Elsewhere along the line fantastical red rock hoodoos towered and teetered over the tracks and geothermal features bubbled and boiled below the new Geyser Gulch trestle. Abundant wildlife was everywhere and before long the whole area became known as a veritable Nature's Wonderland.
It is believed that TMMC founder, Elias Homage, first coined the term "Nature's Wonderland" to describe the unique wild country near Thunder Mesa, but it is generally agreed by historians that our 26th president, Theodore Roosevelt, was the one most responsible for popularizing the region in the public imagination. While on a hunting trip in 1906, TR helped to arbitrate a land dispute among the various mining and railroad interests which in turn led him to set aside large portions of undeveloped land along the right of way as Nature's Wonderland National Monument.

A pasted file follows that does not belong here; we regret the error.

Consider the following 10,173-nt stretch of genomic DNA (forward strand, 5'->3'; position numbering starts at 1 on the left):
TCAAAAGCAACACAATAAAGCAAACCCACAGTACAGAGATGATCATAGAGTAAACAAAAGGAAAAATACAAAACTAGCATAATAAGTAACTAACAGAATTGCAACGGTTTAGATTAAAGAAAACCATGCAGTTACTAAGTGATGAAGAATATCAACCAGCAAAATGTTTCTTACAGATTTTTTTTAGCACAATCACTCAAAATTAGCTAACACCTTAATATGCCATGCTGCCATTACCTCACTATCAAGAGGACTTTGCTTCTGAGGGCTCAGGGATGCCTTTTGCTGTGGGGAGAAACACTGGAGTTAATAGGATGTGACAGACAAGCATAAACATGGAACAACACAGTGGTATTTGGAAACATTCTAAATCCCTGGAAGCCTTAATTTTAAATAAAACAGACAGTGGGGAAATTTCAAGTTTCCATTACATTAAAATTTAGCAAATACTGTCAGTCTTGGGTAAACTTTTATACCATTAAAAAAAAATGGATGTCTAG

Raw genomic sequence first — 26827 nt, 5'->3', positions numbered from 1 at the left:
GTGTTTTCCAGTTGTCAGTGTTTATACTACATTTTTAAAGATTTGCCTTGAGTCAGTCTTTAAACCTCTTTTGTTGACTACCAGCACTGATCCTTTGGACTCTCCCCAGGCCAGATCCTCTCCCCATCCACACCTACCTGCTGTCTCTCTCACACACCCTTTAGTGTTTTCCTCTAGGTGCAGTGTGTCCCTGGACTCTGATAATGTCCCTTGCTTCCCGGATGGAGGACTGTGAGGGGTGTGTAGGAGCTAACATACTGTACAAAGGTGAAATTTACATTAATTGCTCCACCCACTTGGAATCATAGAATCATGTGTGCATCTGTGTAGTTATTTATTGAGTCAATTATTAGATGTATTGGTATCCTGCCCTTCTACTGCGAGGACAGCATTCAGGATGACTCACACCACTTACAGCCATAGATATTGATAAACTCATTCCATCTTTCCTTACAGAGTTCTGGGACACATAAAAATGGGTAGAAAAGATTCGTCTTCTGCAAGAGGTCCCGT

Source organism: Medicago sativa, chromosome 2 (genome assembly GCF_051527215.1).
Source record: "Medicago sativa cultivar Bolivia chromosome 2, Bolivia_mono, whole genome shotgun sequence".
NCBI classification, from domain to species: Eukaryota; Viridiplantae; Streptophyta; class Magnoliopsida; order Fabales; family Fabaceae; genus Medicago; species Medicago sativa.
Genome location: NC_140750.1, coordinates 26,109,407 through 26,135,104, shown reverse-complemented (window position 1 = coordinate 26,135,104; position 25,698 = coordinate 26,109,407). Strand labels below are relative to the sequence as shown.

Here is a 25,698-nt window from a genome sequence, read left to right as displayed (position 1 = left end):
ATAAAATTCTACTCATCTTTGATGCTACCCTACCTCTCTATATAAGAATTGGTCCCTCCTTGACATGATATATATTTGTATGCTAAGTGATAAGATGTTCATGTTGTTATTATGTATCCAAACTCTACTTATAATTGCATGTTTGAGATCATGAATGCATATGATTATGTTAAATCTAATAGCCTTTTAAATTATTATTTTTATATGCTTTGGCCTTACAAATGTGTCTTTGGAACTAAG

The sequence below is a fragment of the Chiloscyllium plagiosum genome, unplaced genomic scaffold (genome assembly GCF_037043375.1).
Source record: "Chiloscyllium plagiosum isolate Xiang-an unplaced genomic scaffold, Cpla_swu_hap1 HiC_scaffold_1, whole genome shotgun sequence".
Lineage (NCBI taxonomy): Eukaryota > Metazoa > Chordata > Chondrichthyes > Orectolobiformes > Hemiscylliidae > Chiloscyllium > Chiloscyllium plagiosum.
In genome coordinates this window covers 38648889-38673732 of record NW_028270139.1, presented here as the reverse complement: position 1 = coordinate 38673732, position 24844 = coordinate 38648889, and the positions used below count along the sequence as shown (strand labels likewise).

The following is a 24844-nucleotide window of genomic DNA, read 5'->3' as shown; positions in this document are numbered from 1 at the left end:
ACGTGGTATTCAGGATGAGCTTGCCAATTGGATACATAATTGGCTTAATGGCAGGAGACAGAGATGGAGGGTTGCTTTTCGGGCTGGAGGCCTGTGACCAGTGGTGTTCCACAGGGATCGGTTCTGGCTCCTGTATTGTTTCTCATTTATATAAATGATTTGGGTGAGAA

"Providence, has been at work upon this land for untold ages. For here has been gathered an unmatched collection of natural curiosities and splendid scenic wonders. Verily, this "Nature's Wonderland" is an irreplaceable treasure of the United States and must be protected from the greed and petty concerns of short-sighted men."
TMMC management wasted no time promoting tourism within the new monument as new excursion trains were quickly added to the schedule. Old ore gondolas were converted to carry passengers and secondhand coaches were procured from the Santa Fe, Denver and Carolwood to fill out the new trains. For its part, the SFD&C began to promote direct rail service to Thunder Mesa from Carolwood, Denver and Discovery Bay. By decade's end, tourism had replaced mining as 80% of the TMMC's revenue. In 1910, the TMMC also connected with the struggling Estrella & Sonora Grande Ry. near Lone Rock, and eventually came to control many of that line's assets.